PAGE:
By law in Japan every person must pay into the government health insurance and pension scheme unless exempted. These are arguably large financial obligations. They cost a typical worker hundreds of thousands of yen per year, and the premiums are increasing. During Fiscal Years 2013-2017, premiums for Social Insurance (including health care and pension) increased, on average, ¥58,690 per person per year. However, at the same time, annual salaries only rose by ¥160,000. Many people are feeling squeezed, and 2.89 million households are delinquent (i.e non paying) on their premiums. Some people choose not to pay because they do not trust the system to pay them back in the future- the Japanese Government Pension Fund is scheduled to fall short of meeting its payout obligations based on its investment performance without a rigorous overhaul. Others simply cannot afford to pay. Unfortunately, it’ll probably get worse before it gets better. In 2022, the first baby boomers will turn 75 and begin to place new strains on the system. Regardless of which group you find yourself in, your question will still be “How can I reduce my health insurance or pension premiums in Japan?”. Part one will give you the facts on the system and how it works….
For Health Insurance And Pension, There Are Those Who Receive “Social Insurance” And Those Who Don’t
Employees: Social Insurance
“Social Insurance” (社会保険, Shakai Hoken) is for employees. It includes Health Insurance (健康保険, kenkō hoken) and Pension (a multi-layered system consisting of Basic Pension and “Welfare Pension” (厚生年金, kōsei nenkin). Social Insurance comes out of each month’s salary; it’s a percentage. The employee pays half, and the employer pays half. The specific percentages vary depending on where and which year. For example, in Gunma Prefecture, Health Insurance is 9.93%. Pension is 18.3%. For example, for someone making ¥400,000 per month:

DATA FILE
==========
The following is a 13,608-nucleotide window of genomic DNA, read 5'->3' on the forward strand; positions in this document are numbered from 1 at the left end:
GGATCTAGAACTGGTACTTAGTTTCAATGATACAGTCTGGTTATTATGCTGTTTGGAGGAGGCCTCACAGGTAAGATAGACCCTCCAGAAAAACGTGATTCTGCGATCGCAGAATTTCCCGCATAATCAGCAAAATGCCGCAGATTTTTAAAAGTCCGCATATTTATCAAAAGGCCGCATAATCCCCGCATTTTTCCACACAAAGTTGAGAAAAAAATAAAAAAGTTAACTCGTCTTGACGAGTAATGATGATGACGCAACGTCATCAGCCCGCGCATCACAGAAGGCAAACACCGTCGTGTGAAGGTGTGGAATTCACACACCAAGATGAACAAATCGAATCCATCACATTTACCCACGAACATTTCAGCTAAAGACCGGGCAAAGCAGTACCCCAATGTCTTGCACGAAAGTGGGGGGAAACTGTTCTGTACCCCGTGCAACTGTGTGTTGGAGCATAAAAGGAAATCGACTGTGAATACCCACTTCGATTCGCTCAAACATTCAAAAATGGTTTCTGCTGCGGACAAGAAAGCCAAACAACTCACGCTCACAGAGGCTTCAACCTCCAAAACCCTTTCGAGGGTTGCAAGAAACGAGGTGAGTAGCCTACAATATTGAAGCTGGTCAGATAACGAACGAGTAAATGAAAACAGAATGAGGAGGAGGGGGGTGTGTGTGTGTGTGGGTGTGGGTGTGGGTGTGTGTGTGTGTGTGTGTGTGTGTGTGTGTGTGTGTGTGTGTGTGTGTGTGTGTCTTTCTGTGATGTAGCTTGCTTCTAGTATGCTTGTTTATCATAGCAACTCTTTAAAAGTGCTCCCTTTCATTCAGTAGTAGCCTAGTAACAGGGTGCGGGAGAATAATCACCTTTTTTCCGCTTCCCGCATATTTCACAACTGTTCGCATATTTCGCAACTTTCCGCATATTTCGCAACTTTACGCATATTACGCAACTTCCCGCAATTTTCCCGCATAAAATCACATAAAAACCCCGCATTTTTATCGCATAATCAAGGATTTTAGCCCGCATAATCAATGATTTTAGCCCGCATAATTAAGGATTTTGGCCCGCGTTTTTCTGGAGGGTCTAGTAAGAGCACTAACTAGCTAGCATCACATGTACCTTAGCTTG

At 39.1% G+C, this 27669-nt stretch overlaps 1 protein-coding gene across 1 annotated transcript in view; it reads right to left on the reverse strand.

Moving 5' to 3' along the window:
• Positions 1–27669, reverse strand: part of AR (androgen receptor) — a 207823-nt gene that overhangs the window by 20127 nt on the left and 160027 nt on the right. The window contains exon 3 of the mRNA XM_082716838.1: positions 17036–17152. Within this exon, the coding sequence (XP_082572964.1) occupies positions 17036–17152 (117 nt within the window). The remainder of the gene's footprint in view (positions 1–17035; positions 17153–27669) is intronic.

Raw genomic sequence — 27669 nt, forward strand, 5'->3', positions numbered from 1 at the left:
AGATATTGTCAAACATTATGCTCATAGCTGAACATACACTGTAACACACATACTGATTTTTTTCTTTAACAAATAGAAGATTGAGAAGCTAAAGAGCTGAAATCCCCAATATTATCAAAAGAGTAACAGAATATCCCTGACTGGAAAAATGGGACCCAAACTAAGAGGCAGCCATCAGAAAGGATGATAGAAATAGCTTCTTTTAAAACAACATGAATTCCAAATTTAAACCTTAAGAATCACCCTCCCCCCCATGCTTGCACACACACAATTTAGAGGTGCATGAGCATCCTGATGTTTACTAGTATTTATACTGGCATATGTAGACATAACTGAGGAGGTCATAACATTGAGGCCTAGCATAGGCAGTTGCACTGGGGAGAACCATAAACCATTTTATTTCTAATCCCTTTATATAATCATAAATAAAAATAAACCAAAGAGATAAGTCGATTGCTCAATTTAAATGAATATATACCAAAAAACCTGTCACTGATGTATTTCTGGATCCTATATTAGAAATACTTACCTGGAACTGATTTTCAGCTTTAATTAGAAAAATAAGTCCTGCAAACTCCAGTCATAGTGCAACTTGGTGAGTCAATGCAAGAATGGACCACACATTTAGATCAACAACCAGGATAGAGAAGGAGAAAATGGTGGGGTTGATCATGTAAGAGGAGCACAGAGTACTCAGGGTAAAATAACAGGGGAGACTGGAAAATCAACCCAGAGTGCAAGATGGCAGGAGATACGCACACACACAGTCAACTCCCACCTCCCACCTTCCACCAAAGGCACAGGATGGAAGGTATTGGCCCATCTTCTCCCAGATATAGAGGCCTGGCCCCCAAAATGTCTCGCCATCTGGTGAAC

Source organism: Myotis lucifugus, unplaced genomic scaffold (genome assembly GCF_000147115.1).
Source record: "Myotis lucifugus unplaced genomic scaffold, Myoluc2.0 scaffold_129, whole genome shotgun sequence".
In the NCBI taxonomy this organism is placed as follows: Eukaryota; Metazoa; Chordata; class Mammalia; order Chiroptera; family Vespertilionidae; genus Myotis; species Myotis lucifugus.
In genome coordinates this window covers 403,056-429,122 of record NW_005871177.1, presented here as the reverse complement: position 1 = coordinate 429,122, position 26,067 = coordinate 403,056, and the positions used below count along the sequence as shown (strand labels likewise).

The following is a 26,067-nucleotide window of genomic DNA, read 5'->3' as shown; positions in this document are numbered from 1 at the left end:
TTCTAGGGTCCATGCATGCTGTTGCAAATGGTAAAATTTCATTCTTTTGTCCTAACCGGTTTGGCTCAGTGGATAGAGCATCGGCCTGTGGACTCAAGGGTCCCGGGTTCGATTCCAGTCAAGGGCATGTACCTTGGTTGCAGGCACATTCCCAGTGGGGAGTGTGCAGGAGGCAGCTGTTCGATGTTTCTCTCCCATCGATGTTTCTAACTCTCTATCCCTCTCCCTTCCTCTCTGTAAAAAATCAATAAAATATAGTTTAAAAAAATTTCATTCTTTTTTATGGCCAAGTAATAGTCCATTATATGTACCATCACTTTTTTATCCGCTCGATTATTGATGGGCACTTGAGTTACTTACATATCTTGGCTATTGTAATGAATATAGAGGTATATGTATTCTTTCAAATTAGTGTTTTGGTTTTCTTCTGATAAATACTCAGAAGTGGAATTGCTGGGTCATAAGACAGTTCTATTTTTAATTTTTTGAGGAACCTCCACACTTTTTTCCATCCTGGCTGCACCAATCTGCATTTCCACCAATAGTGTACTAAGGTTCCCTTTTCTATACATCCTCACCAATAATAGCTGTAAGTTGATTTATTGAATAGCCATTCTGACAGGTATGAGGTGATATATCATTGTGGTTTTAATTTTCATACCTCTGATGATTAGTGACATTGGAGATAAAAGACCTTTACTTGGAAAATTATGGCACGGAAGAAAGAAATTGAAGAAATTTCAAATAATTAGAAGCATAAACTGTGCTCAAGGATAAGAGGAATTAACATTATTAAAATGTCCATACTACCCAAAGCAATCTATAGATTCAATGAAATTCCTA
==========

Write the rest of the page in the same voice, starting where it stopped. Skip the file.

¥400,000 per month salary × 9.93% for Health Insurance = ¥39,720 in Health Insurance premiums per month
¥39,720 in Health Insurance premiums ÷ 2 = ¥19,860 that the employee pays, and ¥19,860 that the employer pays
¥400,000 per month salary × 18.3% = ¥73,200 in Pension premiums
¥73,200 in Pension premiums ÷ 2 = ¥36,600 that the employee pays, and ¥36,600 that the employer pays
Self-Employed And Contractors: National Health Insurance and National Pension (Easier To Reduce Or Eliminate)
However, some people don’t receive Social Insurance. The typical examples are the self-employed or contractors. Such people still must join government schemes; they just can’t join the Social Insurance scheme. Instead, they sign up for alternatives for the self-employed or contractors. For health insurance, there is National Health Insurance (国民健康保険, Kokumin Kenkō Hoken). For pension, there is National Pension (国民年金, Kokumin Nenkin). Unlike Social Insurance, these do not come out of one’s monthly salary. This is because as a self-employed person or contractor, there is no guaranteed monthly salary. Instead, those who join these schemes receive a hefty bill in the mail each year. These bills have a barcode and look similar to an electric or gas bill (but are typically much, much larger). Those who receive them can choose whether to pay them all at once, or a little bit at a time.
A key point is that the company assumes no burden; the worker (or the unemployed, perhaps) pays 100%. Therefore, most consider this less desirable than receiving Social Insurance.